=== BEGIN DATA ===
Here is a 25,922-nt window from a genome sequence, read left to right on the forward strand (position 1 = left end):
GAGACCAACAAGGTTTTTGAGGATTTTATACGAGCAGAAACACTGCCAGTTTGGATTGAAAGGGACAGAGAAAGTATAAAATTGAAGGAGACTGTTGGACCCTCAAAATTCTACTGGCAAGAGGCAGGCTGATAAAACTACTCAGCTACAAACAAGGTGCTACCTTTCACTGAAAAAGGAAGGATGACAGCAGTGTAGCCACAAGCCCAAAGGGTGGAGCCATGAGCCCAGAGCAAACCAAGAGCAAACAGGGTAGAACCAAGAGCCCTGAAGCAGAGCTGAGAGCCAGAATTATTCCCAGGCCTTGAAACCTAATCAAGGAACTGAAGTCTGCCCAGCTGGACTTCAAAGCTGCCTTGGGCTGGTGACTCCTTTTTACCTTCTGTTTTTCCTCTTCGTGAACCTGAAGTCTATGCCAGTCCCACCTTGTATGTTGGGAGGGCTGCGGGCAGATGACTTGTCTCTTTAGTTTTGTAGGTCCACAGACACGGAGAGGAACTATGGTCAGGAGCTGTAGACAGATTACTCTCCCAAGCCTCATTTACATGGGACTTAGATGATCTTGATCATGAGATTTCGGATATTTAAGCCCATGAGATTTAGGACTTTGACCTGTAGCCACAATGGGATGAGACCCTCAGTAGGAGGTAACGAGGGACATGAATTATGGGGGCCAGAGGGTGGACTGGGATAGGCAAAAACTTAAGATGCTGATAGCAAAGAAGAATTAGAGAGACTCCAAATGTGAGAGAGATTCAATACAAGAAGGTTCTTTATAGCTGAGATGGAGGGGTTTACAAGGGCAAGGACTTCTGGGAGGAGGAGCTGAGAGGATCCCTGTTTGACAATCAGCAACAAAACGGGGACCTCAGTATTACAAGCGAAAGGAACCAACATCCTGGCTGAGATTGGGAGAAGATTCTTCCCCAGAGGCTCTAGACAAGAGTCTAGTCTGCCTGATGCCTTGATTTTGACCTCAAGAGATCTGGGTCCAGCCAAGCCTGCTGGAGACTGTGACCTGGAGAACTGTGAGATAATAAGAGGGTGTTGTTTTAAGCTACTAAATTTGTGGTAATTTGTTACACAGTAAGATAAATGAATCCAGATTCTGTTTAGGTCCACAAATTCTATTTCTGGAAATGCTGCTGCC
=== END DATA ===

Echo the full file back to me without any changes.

Here is a 25,922-nt window from a genome sequence, read left to right on the forward strand (position 1 = left end):
GAGACCAACAAGGTTTTTGAGGATTTTATACGAGCAGAAACACTGCCAGTTTGGATTGAAAGGGACAGAGAAAGTATAAAATTGAAGGAGACTGTTGGACCCTCAAAATTCTACTGGCAAGAGGCAGGCTGATAAAACTACTCAGCTACAAACAAGGTGCTACCTTTCACTGAAAAAGGAAGGATGACAGCAGTGTAGCCACAAGCCCAAAGGGTGGAGCCATGAGCCCAGAGCAAACCAAGAGCAAACAGGGTAGAACCAAGAGCCCTGAAGCAGAGCTGAGAGCCAGAATTATTCCCAGGCCTTGAAACCTAATCAAGGAACTGAAGTCTGCCCAGCTGGACTTCAAAGCTGCCTTGGGCTGGTGACTCCTTTTTACCTTCTGTTTTTCCTCTTCGTGAACCTGAAGTCTATGCCAGTCCCACCTTGTATGTTGGGAGGGCTGCGGGCAGATGACTTGTCTCTTTAGTTTTGTAGGTCCACAGACACGGAGAGGAACTATGGTCAGGAGCTGTAGACAGATTACTCTCCCAAGCCTCATTTACATGGGACTTAGATGATCTTGATCATGAGATTTCGGATATTTAAGCCCATGAGATTTAGGACTTTGACCTGTAGCCACAATGGGATGAGACCCTCAGTAGGAGGTAACGAGGGACATGAATTATGGGGGCCAGAGGGTGGACTGGGATAGGCAAAAACTTAAGATGCTGATAGCAAAGAAGAATTAGAGAGACTCCAAATGTGAGAGAGATTCAATACAAGAAGGTTCTTTATAGCTGAGATGGAGGGGTTTACAAGGGCAAGGACTTCTGGGAGGAGGAGCTGAGAGGATCCCTGTTTGACAATCAGCAACAAAACGGGGACCTCAGTATTACAAGCGAAAGGAACCAACATCCTGGCTGAGATTGGGAGAAGATTCTTCCCCAGAGGCTCTAGACAAGAGTCTAGTCTGCCTGATGCCTTGATTTTGACCTCAAGAGATCTGGGTCCAGCCAAGCCTGCTGGAGACTGTGACCTGGAGAACTGTGAGATAATAAGAGGGTGTTGTTTTAAGCTACTAAATTTGTGGTAATTTGTTACACAGTAAGATAAATGAATCCAGATTCTGTTTAGGTCCACAAATTCTATTTCTGGAAATGCTGCTGCC